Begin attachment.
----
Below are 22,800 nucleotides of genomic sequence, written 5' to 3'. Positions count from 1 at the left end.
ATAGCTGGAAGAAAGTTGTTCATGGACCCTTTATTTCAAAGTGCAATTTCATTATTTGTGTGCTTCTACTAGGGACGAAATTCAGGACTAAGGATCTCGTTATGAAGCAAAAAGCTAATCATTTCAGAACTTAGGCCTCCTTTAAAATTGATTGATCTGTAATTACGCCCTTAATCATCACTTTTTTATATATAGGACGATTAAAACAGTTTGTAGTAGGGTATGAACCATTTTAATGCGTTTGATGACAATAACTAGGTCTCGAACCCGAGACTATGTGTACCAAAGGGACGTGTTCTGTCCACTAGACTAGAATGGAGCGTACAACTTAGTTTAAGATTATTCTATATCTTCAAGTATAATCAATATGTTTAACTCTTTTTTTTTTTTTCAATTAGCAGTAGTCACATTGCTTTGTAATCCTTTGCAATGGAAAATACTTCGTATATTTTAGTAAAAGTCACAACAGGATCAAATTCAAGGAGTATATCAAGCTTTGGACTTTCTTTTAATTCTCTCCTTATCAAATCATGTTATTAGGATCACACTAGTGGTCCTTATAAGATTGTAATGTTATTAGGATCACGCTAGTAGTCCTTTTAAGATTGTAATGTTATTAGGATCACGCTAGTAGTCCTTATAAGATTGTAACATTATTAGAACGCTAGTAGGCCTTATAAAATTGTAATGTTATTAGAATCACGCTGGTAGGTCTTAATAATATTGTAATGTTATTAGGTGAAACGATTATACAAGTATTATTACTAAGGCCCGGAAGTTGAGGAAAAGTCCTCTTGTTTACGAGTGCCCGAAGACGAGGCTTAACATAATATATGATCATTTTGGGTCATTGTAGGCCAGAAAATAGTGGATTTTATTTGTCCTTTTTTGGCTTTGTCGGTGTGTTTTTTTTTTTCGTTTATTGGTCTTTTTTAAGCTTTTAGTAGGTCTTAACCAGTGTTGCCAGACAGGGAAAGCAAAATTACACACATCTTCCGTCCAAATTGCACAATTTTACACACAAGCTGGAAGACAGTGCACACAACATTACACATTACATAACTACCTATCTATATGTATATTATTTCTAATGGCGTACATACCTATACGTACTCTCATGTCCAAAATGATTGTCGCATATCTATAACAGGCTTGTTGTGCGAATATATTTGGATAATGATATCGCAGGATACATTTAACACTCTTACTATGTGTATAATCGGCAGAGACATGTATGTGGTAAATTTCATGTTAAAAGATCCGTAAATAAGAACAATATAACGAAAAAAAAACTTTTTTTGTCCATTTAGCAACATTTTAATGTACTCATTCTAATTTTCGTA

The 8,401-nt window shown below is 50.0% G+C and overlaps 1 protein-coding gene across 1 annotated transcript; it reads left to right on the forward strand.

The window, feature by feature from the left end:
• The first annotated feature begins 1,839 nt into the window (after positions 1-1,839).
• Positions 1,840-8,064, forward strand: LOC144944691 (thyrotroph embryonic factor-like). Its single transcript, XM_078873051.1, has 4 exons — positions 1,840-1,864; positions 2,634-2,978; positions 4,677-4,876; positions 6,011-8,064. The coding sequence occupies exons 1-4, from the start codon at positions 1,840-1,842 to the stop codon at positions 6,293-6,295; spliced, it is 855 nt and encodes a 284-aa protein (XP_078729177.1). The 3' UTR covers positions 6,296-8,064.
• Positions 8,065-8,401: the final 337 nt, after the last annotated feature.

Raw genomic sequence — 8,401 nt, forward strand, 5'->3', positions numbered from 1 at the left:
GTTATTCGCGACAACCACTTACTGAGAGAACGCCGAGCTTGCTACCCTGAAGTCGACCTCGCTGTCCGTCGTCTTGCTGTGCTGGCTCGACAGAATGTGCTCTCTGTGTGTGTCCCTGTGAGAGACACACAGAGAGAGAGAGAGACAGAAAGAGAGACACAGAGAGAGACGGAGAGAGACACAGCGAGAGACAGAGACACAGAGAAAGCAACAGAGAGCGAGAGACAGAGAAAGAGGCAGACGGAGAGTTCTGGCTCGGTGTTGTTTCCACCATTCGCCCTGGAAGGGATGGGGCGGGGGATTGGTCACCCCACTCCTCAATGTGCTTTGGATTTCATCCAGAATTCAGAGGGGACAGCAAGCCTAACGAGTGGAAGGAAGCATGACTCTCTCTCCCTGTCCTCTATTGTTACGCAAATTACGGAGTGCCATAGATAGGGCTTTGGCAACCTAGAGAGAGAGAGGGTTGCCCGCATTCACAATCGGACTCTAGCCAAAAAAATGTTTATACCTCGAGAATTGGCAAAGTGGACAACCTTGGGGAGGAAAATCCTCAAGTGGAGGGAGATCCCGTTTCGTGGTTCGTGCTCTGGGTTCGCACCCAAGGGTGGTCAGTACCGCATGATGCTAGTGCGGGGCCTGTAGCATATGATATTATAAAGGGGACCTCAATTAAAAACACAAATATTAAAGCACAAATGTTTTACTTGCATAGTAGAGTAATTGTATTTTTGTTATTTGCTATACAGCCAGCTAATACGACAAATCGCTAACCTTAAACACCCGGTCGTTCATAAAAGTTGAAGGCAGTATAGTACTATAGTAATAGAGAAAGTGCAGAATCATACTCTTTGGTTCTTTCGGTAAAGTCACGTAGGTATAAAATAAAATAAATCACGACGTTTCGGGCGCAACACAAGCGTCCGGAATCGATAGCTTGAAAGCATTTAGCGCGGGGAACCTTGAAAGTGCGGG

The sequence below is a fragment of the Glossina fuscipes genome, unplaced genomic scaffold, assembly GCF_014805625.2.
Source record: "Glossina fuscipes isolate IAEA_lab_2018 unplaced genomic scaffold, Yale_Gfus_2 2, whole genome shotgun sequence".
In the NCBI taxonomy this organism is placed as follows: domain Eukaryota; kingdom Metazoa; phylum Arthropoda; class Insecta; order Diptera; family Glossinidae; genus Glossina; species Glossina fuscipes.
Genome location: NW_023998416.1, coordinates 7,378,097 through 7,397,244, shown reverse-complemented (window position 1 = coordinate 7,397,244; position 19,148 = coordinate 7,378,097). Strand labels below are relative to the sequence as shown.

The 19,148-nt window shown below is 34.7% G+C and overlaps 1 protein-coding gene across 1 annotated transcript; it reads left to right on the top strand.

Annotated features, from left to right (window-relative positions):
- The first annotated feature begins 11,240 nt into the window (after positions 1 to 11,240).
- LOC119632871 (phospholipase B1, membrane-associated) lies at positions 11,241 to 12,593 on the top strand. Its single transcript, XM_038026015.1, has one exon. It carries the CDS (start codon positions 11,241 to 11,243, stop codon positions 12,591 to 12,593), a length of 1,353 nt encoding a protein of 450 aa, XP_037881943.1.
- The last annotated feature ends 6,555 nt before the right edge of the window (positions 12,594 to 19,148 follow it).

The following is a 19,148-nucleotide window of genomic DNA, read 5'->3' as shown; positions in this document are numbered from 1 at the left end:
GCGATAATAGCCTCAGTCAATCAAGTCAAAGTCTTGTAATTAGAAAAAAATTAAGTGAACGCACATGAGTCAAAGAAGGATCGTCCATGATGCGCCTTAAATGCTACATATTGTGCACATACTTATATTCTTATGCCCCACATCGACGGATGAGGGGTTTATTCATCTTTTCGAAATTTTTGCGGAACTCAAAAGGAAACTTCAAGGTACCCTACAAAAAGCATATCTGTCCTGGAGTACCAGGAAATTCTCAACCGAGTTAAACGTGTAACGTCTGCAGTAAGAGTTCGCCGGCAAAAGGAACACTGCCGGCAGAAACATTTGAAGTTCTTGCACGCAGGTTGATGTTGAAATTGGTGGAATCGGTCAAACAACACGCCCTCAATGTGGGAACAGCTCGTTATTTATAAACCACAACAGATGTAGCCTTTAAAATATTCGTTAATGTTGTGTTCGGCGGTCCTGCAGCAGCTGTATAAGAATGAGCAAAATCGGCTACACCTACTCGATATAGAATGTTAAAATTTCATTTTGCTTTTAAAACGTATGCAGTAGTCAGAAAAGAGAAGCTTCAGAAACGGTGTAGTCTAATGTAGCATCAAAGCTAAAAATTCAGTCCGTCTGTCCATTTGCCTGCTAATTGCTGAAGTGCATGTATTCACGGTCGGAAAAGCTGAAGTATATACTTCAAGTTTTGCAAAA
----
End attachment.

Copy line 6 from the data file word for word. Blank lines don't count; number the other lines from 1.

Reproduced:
• Positions 1,840-8,064, forward strand: LOC144944691 (thyrotroph embryonic factor-like). Its single transcript, XM_078873051.1, has 4 exons — positions 1,840-1,864; positions 2,634-2,978; positions 4,677-4,876; positions 6,011-8,064. The coding sequence occupies exons 1-4, from the start codon at positions 1,840-1,842 to the stop codon at positions 6,293-6,295; spliced, it is 855 nt and encodes a 284-aa protein (XP_078729177.1). The 3' UTR covers positions 6,296-8,064.